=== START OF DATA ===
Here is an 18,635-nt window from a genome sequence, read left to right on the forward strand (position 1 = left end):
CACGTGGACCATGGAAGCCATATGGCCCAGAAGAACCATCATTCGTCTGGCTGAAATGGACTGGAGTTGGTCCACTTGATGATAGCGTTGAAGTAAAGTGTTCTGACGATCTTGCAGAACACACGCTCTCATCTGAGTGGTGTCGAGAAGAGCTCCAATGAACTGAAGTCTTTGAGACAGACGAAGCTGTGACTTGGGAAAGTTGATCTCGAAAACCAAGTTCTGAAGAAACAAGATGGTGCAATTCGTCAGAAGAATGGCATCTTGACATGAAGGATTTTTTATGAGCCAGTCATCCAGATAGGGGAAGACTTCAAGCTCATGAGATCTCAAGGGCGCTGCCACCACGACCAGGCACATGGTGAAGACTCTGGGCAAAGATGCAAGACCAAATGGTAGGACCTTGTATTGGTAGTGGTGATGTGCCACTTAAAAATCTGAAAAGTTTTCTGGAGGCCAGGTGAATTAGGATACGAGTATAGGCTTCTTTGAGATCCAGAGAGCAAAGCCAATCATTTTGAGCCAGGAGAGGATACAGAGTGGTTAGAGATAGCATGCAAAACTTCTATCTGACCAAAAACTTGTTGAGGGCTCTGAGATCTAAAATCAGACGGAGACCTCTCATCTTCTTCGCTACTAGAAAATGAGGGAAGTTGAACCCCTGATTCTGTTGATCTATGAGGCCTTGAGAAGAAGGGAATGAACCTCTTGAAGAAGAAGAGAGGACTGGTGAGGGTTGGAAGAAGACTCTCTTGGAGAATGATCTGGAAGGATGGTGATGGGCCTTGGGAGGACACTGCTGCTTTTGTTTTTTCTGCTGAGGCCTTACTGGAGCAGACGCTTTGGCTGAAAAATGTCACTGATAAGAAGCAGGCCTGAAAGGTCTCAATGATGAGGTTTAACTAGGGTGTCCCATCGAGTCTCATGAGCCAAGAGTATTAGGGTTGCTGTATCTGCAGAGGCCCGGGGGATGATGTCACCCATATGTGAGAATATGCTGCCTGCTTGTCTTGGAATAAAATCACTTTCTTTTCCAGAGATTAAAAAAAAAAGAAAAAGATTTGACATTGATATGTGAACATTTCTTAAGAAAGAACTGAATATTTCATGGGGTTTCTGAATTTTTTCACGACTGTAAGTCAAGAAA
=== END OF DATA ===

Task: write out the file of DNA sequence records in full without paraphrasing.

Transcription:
Here is an 18,635-nt window from a genome sequence, read left to right on the forward strand (position 1 = left end):
CACGTGGACCATGGAAGCCATATGGCCCAGAAGAACCATCATTCGTCTGGCTGAAATGGACTGGAGTTGGTCCACTTGATGATAGCGTTGAAGTAAAGTGTTCTGACGATCTTGCAGAACACACGCTCTCATCTGAGTGGTGTCGAGAAGAGCTCCAATGAACTGAAGTCTTTGAGACAGACGAAGCTGTGACTTGGGAAAGTTGATCTCGAAAACCAAGTTCTGAAGAAACAAGATGGTGCAATTCGTCAGAAGAATGGCATCTTGACATGAAGGATTTTTTATGAGCCAGTCATCCAGATAGGGGAAGACTTCAAGCTCATGAGATCTCAAGGGCGCTGCCACCACGACCAGGCACATGGTGAAGACTCTGGGCAAAGATGCAAGACCAAATGGTAGGACCTTGTATTGGTAGTGGTGATGTGCCACTTAAAAATCTGAAAAGTTTTCTGGAGGCCAGGTGAATTAGGATACGAGTATAGGCTTCTTTGAGATCCAGAGAGCAAAGCCAATCATTTTGAGCCAGGAGAGGATACAGAGTGGTTAGAGATAGCATGCAAAACTTCTATCTGACCAAAAACTTGTTGAGGGCTCTGAGATCTAAAATCAGACGGAGACCTCTCATCTTCTTCGCTACTAGAAAATGAGGGAAGTTGAACCCCTGATTCTGTTGATCTATGAGGCCTTGAGAAGAAGGGAATGAACCTCTTGAAGAAGAAGAGAGGACTGGTGAGGGTTGGAAGAAGACTCTCTTGGAGAATGATCTGGAAGGATGGTGATGGGCCTTGGGAGGACACTGCTGCTTTTGTTTTTTCTGCTGAGGCCTTACTGGAGCAGACGCTTTGGCTGAAAAATGTCACTGATAAGAAGCAGGCCTGAAAGGTCTCAATGATGAGGTTTAACTAGGGTGTCCCATCGAGTCTCATGAGCCAAGAGTATTAGGGTTGCTGTATCTGCAGAGGCCCGGGGGATGATGTCACCCATATGTGAGAATATGCTGCCTGCTTGTCTTGGAATAAAATCACTTTCTTTTCCAGAGATTAAAAAAAAAAGAAAAAGATTTGACATTGATATGTGAACATTTCTTAAGAAAGAACTGAATATTTCATGGGGTTTCTGAATTTTTTCACGACTGTAAGTCAAGAAA